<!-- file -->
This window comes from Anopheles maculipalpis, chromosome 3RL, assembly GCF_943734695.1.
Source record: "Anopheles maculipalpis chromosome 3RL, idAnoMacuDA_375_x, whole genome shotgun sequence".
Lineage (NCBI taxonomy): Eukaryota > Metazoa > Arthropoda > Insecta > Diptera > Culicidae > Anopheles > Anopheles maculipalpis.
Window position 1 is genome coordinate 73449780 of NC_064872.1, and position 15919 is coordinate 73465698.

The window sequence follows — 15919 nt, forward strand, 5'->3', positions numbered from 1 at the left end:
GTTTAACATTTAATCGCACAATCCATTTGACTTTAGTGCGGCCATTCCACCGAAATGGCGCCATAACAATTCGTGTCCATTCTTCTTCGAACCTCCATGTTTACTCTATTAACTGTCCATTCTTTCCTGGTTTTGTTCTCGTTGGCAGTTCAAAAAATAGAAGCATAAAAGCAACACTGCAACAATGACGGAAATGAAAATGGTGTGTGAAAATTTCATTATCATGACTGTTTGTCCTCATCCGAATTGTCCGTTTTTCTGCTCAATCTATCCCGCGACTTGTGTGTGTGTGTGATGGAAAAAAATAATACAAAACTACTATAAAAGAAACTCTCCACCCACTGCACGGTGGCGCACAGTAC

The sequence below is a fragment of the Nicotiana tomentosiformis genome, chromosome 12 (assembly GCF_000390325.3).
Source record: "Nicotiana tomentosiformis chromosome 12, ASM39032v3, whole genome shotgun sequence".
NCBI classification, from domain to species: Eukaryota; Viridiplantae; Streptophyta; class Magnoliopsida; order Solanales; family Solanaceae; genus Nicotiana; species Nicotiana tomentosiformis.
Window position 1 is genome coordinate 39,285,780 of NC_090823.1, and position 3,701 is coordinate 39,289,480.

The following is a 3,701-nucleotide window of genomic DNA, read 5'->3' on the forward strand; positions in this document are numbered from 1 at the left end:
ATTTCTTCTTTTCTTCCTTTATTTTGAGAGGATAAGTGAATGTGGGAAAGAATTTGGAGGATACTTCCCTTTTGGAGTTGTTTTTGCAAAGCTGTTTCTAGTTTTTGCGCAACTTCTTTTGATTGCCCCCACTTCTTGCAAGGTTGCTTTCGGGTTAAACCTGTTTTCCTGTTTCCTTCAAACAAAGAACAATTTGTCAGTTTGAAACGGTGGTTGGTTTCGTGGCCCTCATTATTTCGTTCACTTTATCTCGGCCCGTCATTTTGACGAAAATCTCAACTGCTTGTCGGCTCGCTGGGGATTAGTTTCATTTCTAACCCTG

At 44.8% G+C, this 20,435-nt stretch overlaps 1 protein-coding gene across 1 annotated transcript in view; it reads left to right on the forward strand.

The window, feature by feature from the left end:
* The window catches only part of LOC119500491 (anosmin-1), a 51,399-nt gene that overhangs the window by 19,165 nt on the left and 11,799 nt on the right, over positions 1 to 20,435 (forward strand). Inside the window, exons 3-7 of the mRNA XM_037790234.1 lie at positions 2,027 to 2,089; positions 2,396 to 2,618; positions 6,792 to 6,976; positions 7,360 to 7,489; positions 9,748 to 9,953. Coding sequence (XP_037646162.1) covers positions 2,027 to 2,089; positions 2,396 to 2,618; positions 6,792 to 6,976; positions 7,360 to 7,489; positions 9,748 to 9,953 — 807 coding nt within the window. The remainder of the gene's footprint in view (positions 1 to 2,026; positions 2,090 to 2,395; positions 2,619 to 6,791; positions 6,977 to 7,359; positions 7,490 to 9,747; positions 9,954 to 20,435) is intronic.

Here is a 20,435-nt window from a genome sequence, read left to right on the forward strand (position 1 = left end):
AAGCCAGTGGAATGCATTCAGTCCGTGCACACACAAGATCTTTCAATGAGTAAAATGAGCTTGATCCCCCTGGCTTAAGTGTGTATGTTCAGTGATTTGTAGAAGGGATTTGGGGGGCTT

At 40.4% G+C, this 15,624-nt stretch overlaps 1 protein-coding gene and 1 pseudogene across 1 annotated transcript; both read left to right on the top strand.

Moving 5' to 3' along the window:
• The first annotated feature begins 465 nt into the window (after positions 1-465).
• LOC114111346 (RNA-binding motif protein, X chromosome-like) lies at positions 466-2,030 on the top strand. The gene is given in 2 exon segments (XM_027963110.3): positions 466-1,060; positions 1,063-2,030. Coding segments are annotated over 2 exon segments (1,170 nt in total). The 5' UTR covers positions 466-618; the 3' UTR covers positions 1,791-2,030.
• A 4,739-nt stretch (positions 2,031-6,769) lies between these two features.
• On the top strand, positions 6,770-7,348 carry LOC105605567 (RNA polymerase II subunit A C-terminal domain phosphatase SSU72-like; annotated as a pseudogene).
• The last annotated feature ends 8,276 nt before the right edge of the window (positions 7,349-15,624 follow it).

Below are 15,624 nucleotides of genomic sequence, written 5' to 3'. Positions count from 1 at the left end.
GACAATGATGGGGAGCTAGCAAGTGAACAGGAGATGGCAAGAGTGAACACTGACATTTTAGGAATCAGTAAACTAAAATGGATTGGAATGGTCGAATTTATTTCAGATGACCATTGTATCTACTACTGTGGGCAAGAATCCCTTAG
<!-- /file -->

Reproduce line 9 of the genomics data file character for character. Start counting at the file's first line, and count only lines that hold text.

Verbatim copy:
NCBI classification, from domain to species: Eukaryota; Viridiplantae; Streptophyta; class Magnoliopsida; order Solanales; family Solanaceae; genus Nicotiana; species Nicotiana tomentosiformis.